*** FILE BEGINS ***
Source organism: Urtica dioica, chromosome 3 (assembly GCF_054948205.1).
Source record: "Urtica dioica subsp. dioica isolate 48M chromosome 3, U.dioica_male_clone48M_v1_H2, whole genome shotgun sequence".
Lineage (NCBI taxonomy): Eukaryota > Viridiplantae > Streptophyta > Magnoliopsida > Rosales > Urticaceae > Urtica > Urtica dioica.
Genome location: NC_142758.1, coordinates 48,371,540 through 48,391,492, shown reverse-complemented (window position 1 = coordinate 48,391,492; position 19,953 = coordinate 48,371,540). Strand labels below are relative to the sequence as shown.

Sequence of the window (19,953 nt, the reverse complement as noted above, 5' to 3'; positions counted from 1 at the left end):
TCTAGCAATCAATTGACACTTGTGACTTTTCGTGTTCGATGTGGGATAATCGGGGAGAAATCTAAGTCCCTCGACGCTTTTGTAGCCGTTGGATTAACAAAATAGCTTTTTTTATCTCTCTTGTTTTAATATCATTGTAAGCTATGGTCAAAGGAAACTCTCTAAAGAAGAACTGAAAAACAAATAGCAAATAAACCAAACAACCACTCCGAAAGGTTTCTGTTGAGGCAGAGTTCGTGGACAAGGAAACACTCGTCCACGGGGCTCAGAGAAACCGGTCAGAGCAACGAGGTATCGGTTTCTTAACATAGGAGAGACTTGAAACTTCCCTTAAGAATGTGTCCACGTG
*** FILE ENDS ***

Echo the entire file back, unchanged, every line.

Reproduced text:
Source organism: Urtica dioica, chromosome 3 (assembly GCF_054948205.1).
Source record: "Urtica dioica subsp. dioica isolate 48M chromosome 3, U.dioica_male_clone48M_v1_H2, whole genome shotgun sequence".
Lineage (NCBI taxonomy): Eukaryota > Viridiplantae > Streptophyta > Magnoliopsida > Rosales > Urticaceae > Urtica > Urtica dioica.
Genome location: NC_142758.1, coordinates 48,371,540 through 48,391,492, shown reverse-complemented (window position 1 = coordinate 48,391,492; position 19,953 = coordinate 48,371,540). Strand labels below are relative to the sequence as shown.

Sequence of the window (19,953 nt, the reverse complement as noted above, 5' to 3'; positions counted from 1 at the left end):
TCTAGCAATCAATTGACACTTGTGACTTTTCGTGTTCGATGTGGGATAATCGGGGAGAAATCTAAGTCCCTCGACGCTTTTGTAGCCGTTGGATTAACAAAATAGCTTTTTTTATCTCTCTTGTTTTAATATCATTGTAAGCTATGGTCAAAGGAAACTCTCTAAAGAAGAACTGAAAAACAAATAGCAAATAAACCAAACAACCACTCCGAAAGGTTTCTGTTGAGGCAGAGTTCGTGGACAAGGAAACACTCGTCCACGGGGCTCAGAGAAACCGGTCAGAGCAACGAGGTATCGGTTTCTTAACATAGGAGAGACTTGAAACTTCCCTTAAGAATGTGTCCACGTG